Mr. Fuseini Bogrebon, an agro-ecologist from Gundoug, a suburb of Zanlerigu community in the Nabdam district of the Upper East region, defied all odds to grow cocoa in the area despite unfavorable dry weather conditions .
Cocoa, mainly grown in the southern part of the country, requires high rainfall and low temperatures with rainforest trees to provide shade and protection from excess sun and wind damage.
The Upper East region has only one rainy season per year, of around four months, with too much sunshine coupled with dry harmattan and high temperatures of around 42 degrees Celsius, therefore considered unfavorable to cocoa growth.
Mr. Bogrebon, whose cocoa takes up less than an acre of land on his agricultural farm, explained that it is possible to grow cocoa in the area with the necessary support.
“Growing cocoa in the region is possible provided there is support, for example I started my agro-farm in 1994 and added cocoa in the early 2000s amid challenges, because it is perceived here that after the rainy season the work of the farmer is done and so people release their animals and you as an individual can do nothing but endure and i so I had to fence off my farm first and plant various trees which changed the environment and improved soil moisture to make it suitable for cocoa,” he said.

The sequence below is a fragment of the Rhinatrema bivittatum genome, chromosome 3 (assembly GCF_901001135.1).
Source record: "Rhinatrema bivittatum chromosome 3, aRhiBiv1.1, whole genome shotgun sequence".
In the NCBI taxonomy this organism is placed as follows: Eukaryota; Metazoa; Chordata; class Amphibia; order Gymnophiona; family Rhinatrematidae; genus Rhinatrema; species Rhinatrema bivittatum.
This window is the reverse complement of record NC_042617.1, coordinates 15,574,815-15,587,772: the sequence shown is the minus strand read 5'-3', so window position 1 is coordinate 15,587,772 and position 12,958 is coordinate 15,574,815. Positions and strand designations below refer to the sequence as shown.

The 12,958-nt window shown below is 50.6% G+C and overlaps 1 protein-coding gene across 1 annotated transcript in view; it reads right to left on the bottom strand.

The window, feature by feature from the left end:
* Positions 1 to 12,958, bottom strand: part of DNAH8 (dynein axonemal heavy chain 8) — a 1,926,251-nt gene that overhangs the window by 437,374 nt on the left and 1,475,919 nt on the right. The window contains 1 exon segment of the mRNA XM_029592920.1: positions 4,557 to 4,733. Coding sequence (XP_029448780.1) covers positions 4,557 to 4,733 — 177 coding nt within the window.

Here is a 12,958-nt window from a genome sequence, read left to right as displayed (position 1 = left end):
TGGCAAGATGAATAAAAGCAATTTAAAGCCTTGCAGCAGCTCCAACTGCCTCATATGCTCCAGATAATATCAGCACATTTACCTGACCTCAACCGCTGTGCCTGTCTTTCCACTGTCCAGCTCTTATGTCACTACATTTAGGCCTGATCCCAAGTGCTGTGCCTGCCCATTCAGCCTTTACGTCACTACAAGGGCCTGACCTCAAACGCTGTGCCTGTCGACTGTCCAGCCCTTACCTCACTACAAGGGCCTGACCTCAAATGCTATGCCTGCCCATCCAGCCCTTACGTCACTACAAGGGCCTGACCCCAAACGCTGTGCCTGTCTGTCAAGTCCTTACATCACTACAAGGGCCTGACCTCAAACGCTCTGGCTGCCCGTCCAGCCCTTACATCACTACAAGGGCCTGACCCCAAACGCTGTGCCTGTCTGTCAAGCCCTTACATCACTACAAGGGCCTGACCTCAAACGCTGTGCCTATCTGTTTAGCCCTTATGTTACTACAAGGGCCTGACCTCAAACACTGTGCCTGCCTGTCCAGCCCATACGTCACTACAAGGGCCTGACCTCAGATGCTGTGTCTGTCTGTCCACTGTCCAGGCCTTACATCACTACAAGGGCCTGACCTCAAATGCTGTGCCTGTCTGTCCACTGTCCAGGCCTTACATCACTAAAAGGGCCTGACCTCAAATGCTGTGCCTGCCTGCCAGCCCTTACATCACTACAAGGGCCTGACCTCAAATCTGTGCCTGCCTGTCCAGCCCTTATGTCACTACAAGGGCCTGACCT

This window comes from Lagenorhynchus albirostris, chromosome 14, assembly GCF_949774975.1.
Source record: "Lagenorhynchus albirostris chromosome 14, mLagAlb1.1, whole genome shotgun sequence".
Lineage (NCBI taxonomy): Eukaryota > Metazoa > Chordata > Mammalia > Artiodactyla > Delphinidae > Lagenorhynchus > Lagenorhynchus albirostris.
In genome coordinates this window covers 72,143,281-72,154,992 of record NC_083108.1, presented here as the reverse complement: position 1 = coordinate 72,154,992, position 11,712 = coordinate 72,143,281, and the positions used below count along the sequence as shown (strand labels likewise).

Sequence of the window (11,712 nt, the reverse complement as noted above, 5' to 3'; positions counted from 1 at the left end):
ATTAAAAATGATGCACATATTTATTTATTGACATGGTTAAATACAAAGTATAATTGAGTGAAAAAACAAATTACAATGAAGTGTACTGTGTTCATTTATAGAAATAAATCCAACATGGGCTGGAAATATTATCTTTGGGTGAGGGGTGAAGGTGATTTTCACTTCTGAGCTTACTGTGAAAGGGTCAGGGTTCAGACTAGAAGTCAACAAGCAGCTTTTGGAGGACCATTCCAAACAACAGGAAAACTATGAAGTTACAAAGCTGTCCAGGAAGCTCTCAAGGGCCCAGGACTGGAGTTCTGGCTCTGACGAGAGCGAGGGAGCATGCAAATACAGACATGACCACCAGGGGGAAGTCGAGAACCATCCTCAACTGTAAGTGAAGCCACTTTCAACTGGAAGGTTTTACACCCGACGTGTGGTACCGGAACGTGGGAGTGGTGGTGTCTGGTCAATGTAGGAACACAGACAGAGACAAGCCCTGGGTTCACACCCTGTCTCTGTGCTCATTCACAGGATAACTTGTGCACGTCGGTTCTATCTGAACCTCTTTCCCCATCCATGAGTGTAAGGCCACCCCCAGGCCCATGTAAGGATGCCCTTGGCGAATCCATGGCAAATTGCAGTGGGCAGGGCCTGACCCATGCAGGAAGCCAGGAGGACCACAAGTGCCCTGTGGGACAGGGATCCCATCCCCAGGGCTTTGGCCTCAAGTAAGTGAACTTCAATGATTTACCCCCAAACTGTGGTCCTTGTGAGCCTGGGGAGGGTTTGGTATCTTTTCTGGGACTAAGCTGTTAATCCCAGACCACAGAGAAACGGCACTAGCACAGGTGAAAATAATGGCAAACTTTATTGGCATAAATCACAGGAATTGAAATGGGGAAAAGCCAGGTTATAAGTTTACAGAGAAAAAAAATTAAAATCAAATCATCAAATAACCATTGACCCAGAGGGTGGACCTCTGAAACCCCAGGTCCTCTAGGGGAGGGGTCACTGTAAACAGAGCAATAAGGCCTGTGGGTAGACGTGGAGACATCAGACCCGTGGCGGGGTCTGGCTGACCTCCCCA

He said it attracted a lot of people, including NGOs, one of which paid for mechanized drilling for him and it boosted his confidence.
“Although I am not just focusing on cocoa, it has become clear that it is possible to grow cocoa in the region when we devote our efforts and resources to it,” he added.
He said the crop was sensitive to drought conditions and low rainfall could negatively affect its growth.
Besides cocoa, Mr. Bogrebon also grew papaya which bears fruit three to four feet tall and that, he explained, was out of experience.
“Speakers who come here often argue with me that it’s a different breed and not the local papaya we know, and I laugh because it’s beyond my imagination to see a papaya as such, but it’s purely out of experience,” he said. said about his short papaya trees which had large fruits.
“Over time I realized that papaya is season sensitive and bears fruit at a specific time from the time of planting and so what I do is I feed the papaya seeds and transplant them in late September or early October where there isn’t much rain to give them the usual growth, and so I just water them to keep them alive and by the time they need to bear fruit they won’t be great but will begin to bear fruit” he explained.
He said the benefit was that it made harvesting easier, especially with large fruits.
He appealed for support from non-governmental organizations to expand the laying of pipes around his farm to enable him to expand production of other food crops.